The short answer: I can’t tell you. In a masterstroke of unhelpfulness, I have to tell you the truth: only you can decide if you’re trans. Even then, there isn’t a definitive test to find out. So instead of telling you if you’re trans, I’m going to give you a few questions to meditate on and some experiments to try out.
The traditional trans story describes a person who must transition from one binary gender to the other to escape extreme gender dysphoria. This may be true for some. But there are many ways to think about and carry out a transition, and they don’t always have to include self-loathing.
This cisnormative society expects us to hate our bodies, especially our genitals, body hair, and chest. We are told that facial hair, thick body hair, penises and testicles are male, which would lead non-male people with them to hate those parts of them.
Similarly, those who don’t identify as female are shamed for having a vulva, hips, or breasts. Even for cis people there is an unspoken rule that having “male” characteristics is a form of failure for female-identifying people and vice versa.
None of this is true. If you’re a female, then your genitals are female with you, no matter what they are. The same is true if you’re male, nonbinary, agender, or any other gender. And if you happen to have something that’s usually regarded as part of a different gender, think of it as a bonus feature instead of a lacking one.
One way to do this is by giving your features new names. Many trans women rename their penises things like a girl-dick, girl cock, wand, clit, or—my personal favorite—strapless. Hey, people of all sexualities pay good money for strap-ons, so why not use the strapless one that came for free?
I’ve heard trans men, especially those with a clitoris enlarged by testosterone, call their parts dick, cock, or penis along with their cunt, pussy, vagina, or bonus hole. There are many creative names out there, and trans erotica is a great place to get inspiration.
Trans bodies are in high demand. Ask any trans sex worker. We aren’t freaks; we are treasures. A rare, sexy, and hot date anyone would be lucky to get their hands on.
Of course, we are more than sexual objects. We’re layered human beings, and our value isn’t dependent on how others view us. But to those who see themselves as undesirable, remember that between your personality and your body, you are someone’s wildest fantasy.
Presenting as a new gender often means shaving somewhere different than before. Whether it’s learning how to shave facial hair or trying for a smooth pair of legs, it can feel intimidating at first. Even cis folks often struggle to learn on their own, usually the hard way. We’ll spare you that learning curve and provide some tips to make it easier.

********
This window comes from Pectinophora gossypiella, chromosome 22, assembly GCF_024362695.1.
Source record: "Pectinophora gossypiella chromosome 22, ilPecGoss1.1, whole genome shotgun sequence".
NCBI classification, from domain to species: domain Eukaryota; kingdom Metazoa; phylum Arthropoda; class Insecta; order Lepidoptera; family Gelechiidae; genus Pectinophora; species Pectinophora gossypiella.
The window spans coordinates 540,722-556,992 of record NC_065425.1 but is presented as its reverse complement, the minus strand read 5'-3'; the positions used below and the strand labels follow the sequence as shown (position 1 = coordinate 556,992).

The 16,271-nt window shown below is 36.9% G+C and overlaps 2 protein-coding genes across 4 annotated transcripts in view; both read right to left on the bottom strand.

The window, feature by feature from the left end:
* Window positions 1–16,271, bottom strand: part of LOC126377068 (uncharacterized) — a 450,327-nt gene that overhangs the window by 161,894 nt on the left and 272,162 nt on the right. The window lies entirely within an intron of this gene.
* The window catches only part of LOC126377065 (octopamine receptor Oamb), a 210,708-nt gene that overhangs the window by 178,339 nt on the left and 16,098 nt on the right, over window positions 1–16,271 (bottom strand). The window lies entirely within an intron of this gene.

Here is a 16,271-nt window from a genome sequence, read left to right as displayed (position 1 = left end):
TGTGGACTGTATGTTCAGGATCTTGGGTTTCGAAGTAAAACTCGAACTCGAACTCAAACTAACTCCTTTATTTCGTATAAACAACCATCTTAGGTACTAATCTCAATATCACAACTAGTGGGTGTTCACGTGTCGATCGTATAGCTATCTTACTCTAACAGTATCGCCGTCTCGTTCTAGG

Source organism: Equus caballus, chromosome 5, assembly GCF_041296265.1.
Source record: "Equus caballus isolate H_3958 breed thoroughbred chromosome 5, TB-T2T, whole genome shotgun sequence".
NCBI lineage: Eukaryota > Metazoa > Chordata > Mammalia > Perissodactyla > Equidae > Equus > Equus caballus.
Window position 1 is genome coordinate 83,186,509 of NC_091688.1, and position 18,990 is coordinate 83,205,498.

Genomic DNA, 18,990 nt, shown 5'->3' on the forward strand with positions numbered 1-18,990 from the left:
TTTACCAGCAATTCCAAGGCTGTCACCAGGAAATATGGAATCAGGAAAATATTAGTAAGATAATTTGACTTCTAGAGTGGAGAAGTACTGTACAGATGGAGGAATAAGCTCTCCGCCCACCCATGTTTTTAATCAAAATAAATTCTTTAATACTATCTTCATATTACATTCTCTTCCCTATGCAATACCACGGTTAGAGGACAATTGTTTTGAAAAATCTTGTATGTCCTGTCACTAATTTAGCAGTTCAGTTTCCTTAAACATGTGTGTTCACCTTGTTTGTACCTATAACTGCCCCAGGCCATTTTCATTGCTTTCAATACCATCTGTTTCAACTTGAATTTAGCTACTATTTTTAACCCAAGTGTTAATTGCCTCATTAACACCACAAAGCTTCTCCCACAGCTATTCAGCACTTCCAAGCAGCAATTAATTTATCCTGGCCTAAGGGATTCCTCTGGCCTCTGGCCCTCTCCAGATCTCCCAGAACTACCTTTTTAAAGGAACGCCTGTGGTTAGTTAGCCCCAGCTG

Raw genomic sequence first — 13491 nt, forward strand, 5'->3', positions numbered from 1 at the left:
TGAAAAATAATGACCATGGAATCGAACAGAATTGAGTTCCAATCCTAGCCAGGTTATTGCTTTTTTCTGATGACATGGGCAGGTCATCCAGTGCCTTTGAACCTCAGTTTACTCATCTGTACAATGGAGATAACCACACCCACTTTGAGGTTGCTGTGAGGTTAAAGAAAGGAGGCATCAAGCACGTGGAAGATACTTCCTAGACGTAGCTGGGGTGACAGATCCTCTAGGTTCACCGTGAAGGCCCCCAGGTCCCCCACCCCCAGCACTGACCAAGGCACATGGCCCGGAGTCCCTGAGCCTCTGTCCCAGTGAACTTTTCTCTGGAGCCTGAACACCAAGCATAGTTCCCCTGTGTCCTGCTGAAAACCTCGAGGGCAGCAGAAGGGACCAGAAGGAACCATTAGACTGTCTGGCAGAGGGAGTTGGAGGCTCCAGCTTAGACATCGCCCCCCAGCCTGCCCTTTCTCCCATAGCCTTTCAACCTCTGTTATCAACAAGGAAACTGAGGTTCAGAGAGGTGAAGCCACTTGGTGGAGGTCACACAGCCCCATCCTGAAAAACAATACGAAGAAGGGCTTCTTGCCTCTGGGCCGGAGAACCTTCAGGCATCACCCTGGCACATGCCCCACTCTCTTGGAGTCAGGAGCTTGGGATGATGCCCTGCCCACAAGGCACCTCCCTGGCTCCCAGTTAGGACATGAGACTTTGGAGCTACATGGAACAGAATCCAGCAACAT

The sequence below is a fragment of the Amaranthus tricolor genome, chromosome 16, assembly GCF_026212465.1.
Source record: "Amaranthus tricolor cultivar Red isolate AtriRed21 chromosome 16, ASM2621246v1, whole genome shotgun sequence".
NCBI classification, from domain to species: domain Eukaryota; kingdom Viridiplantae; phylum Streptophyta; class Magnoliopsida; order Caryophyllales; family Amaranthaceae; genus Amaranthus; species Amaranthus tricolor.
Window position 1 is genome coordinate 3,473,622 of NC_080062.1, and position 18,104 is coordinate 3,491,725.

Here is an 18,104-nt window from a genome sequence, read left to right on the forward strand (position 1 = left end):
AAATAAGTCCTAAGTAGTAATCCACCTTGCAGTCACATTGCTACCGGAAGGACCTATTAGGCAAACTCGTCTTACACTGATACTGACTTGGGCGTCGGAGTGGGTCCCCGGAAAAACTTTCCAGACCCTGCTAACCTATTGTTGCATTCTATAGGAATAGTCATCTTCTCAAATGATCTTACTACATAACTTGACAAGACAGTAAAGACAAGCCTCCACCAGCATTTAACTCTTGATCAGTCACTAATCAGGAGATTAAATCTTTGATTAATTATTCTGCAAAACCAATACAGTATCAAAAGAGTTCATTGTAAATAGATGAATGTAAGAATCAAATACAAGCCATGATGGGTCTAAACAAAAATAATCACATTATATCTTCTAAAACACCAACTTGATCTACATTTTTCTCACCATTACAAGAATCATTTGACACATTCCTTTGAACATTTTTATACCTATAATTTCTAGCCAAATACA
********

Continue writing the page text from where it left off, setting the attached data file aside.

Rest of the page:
As a genderfluid person, there are times I want to look like I don’t have boobs. This can be done through a process called binding. There are many ways to do this, but it needs to be done carefully to avoid injury. We’ll go over several safe methods to make someone feel a little more comfortable with their chest.
No matter what the gender, babies mostly develop the same way in the womb for the first 5-7 weeks. Hormones are the chemical magic that cause bodies to grow differently, both in the womb and during puberty. For those who suffer from gender dysphoria, hormone replacement therapies (HRT) present a second chance at puberty. A way to change their bodies to line up better with the gender they identify with and experience. This time, we’ll talk about “feminizing hormones” and what they do.
Disclaimer : I am not a medical professional. I sometimes crumble up stale cookies, pour milk on them, and eat them like cereal. Leave actual medical advice to the folks with letters after their names. I’ll try to balance medical research, personal experience, and anecdotal evidence from others to give y’all a good overview of the options out there. Also, this is very NSFW.
Congratulations! Realizing who you really are is a huge step forward in anyone’s life. Let me bring you to our little community. As I’m fond of saying,
Now, not everyone wants to or can come out. Being out as trans, gender-nonconforming, or nonbinary can be dangerous. But it can be a huge relief, and it can help you find a lot of support. This is a guide for those that want, and are able to, come out.
We often sort things into binaries, systems with only two categories. The categories often take the form of “this” or “not this.” For example, fiction and nonfiction. Free and priced. These labels sometimes work when there are clear-cut differences between inanimate objects. However, people are rarely so simple.
The gender binary is the idea that all people are either entirely male or entirely female. No exceptions, nothing in between. We’ll point out how that idea is flawed and how gender identity is much more colorful than black and white.
So someone you care about has just come out to you as trans. You have been trusted with a great honor and responsibility. As a trans ally you can be the support that helps your loved one navigate their own path to living authentically.
Maybe you want to help, but don’t know how. Here are a few suggestions.